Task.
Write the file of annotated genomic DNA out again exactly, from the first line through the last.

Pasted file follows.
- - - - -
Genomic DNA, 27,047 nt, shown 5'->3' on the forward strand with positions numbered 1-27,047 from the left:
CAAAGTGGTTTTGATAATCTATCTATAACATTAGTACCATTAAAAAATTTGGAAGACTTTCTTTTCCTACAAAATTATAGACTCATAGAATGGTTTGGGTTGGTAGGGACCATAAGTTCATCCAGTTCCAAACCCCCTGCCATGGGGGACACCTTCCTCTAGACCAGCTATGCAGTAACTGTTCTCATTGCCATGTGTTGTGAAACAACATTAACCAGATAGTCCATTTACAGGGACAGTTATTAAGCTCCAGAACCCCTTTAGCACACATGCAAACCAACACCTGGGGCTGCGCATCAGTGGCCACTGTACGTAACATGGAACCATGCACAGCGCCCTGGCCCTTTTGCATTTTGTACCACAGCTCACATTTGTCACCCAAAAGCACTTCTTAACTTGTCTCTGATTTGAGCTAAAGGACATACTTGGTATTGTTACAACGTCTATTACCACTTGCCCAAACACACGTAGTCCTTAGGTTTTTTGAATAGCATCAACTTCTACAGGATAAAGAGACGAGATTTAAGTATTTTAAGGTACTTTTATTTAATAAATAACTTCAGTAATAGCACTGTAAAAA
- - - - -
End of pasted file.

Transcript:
Genomic DNA, 27,047 nt, shown 5'->3' on the forward strand with positions numbered 1-27,047 from the left:
CAAAGTGGTTTTGATAATCTATCTATAACATTAGTACCATTAAAAAATTTGGAAGACTTTCTTTTCCTACAAAATTATAGACTCATAGAATGGTTTGGGTTGGTAGGGACCATAAGTTCATCCAGTTCCAAACCCCCTGCCATGGGGGACACCTTCCTCTAGACCAGCTATGCAGTAACTGTTCTCATTGCCATGTGTTGTGAAACAACATTAACCAGATAGTCCATTTACAGGGACAGTTATTAAGCTCCAGAACCCCTTTAGCACACATGCAAACCAACACCTGGGGCTGCGCATCAGTGGCCACTGTACGTAACATGGAACCATGCACAGCGCCCTGGCCCTTTTGCATTTTGTACCACAGCTCACATTTGTCACCCAAAAGCACTTCTTAACTTGTCTCTGATTTGAGCTAAAGGACATACTTGGTATTGTTACAACGTCTATTACCACTTGCCCAAACACACGTAGTCCTTAGGTTTTTTGAATAGCATCAACTTCTACAGGATAAAGAGACGAGATTTAAGTATTTTAAGGTACTTTTATTTAATAAATAACTTCAGTAATAGCACTGTAAAAA